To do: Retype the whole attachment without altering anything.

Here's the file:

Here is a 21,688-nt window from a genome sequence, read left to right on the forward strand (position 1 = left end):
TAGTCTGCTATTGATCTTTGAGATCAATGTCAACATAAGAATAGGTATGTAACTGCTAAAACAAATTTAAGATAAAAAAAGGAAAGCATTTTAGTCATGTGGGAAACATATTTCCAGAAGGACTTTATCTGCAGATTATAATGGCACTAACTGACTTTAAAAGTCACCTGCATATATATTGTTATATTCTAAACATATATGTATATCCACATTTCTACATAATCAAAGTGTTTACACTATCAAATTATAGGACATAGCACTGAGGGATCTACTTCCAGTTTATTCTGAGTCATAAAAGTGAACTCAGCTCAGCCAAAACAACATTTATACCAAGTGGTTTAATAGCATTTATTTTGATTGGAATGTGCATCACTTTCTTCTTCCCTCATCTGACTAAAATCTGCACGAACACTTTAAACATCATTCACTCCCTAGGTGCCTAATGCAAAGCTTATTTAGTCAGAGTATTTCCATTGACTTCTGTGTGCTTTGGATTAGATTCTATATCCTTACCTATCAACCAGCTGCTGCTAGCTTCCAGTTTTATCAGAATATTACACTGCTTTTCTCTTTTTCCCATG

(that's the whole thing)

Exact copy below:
Here is a 21,688-nt window from a genome sequence, read left to right on the forward strand (position 1 = left end):
TAGTCTGCTATTGATCTTTGAGATCAATGTCAACATAAGAATAGGTATGTAACTGCTAAAACAAATTTAAGATAAAAAAAGGAAAGCATTTTAGTCATGTGGGAAACATATTTCCAGAAGGACTTTATCTGCAGATTATAATGGCACTAACTGACTTTAAAAGTCACCTGCATATATATTGTTATATTCTAAACATATATGTATATCCACATTTCTACATAATCAAAGTGTTTACACTATCAAATTATAGGACATAGCACTGAGGGATCTACTTCCAGTTTATTCTGAGTCATAAAAGTGAACTCAGCTCAGCCAAAACAACATTTATACCAAGTGGTTTAATAGCATTTATTTTGATTGGAATGTGCATCACTTTCTTCTTCCCTCATCTGACTAAAATCTGCACGAACACTTTAAACATCATTCACTCCCTAGGTGCCTAATGCAAAGCTTATTTAGTCAGAGTATTTCCATTGACTTCTGTGTGCTTTGGATTAGATTCTATATCCTTACCTATCAACCAGCTGCTGCTAGCTTCCAGTTTTATCAGAATATTACACTGCTTTTCTCTTTTTCCCATG